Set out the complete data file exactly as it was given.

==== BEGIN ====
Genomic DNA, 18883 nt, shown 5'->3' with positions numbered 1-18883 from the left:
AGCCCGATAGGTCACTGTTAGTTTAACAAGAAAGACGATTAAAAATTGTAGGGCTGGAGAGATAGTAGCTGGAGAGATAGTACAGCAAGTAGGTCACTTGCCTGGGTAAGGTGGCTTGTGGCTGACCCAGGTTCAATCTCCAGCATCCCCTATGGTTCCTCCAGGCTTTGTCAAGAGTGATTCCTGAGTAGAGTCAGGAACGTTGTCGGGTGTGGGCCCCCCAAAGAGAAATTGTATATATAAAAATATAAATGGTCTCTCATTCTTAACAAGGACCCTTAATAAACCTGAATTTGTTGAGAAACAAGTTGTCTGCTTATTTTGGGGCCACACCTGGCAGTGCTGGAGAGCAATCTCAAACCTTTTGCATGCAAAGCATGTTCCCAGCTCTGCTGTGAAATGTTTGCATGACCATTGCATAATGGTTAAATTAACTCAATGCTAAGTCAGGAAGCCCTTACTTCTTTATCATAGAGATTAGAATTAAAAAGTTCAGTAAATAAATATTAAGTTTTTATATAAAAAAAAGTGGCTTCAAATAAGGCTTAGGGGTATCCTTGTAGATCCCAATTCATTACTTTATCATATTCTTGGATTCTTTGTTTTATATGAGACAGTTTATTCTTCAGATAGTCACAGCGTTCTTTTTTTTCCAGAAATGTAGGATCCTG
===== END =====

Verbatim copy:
Genomic DNA, 18883 nt, shown 5'->3' with positions numbered 1-18883 from the left:
AGCCCGATAGGTCACTGTTAGTTTAACAAGAAAGACGATTAAAAATTGTAGGGCTGGAGAGATAGTAGCTGGAGAGATAGTACAGCAAGTAGGTCACTTGCCTGGGTAAGGTGGCTTGTGGCTGACCCAGGTTCAATCTCCAGCATCCCCTATGGTTCCTCCAGGCTTTGTCAAGAGTGATTCCTGAGTAGAGTCAGGAACGTTGTCGGGTGTGGGCCCCCCAAAGAGAAATTGTATATATAAAAATATAAATGGTCTCTCATTCTTAACAAGGACCCTTAATAAACCTGAATTTGTTGAGAAACAAGTTGTCTGCTTATTTTGGGGCCACACCTGGCAGTGCTGGAGAGCAATCTCAAACCTTTTGCATGCAAAGCATGTTCCCAGCTCTGCTGTGAAATGTTTGCATGACCATTGCATAATGGTTAAATTAACTCAATGCTAAGTCAGGAAGCCCTTACTTCTTTATCATAGAGATTAGAATTAAAAAGTTCAGTAAATAAATATTAAGTTTTTATATAAAAAAAAGTGGCTTCAAATAAGGCTTAGGGGTATCCTTGTAGATCCCAATTCATTACTTTATCATATTCTTGGATTCTTTGTTTTATATGAGACAGTTTATTCTTCAGATAGTCACAGCGTTCTTTTTTTTCCAGAAATGTAGGATCCTG